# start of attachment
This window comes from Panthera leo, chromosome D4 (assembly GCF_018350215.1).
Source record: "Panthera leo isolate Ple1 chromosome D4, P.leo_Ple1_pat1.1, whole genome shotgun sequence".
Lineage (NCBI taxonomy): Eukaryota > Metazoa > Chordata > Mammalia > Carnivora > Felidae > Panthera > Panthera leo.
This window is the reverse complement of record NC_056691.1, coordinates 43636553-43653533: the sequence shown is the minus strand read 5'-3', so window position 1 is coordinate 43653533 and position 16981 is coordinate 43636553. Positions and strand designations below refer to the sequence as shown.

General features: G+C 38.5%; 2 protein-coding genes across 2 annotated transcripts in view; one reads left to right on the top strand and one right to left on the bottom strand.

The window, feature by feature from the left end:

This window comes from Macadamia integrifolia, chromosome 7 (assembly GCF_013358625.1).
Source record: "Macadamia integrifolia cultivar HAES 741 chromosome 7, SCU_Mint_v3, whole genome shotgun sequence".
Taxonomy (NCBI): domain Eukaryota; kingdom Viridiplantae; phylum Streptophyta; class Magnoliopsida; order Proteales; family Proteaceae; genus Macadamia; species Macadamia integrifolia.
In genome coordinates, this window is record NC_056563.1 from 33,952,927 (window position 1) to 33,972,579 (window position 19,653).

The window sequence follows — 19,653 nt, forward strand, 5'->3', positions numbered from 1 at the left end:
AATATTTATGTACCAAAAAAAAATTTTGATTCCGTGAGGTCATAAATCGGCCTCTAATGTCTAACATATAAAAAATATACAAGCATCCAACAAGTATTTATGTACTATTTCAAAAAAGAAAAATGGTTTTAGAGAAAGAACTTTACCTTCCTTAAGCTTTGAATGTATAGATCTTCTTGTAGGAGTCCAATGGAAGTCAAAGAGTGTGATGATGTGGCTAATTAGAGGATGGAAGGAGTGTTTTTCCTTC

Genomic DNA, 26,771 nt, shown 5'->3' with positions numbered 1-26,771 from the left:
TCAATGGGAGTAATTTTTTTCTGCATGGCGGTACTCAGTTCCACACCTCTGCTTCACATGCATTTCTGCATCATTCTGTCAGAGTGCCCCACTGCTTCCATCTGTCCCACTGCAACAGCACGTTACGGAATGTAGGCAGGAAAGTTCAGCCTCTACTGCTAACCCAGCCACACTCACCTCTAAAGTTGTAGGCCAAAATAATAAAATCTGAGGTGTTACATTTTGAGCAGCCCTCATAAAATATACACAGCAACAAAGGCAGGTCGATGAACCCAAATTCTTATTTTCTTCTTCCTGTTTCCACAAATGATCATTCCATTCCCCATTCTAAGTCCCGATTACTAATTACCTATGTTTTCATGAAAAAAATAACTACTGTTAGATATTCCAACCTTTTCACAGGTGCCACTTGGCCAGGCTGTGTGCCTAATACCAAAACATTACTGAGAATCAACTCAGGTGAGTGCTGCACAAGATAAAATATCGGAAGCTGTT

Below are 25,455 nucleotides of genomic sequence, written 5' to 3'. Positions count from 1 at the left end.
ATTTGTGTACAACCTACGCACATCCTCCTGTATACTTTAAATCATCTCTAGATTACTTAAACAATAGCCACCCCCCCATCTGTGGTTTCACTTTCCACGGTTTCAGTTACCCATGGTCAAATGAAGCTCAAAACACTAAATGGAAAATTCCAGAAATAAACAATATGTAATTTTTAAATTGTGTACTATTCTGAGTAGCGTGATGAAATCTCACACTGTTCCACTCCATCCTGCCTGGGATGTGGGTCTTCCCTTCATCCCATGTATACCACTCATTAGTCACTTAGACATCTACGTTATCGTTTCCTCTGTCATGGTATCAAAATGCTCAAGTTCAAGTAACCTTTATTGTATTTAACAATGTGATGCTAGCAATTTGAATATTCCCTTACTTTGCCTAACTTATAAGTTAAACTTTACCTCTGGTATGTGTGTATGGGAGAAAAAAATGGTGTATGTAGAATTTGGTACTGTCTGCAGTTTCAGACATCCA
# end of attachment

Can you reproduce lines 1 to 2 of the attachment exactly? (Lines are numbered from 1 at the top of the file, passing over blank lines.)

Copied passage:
This window comes from Panthera leo, chromosome D4 (assembly GCF_018350215.1).
Source record: "Panthera leo isolate Ple1 chromosome D4, P.leo_Ple1_pat1.1, whole genome shotgun sequence".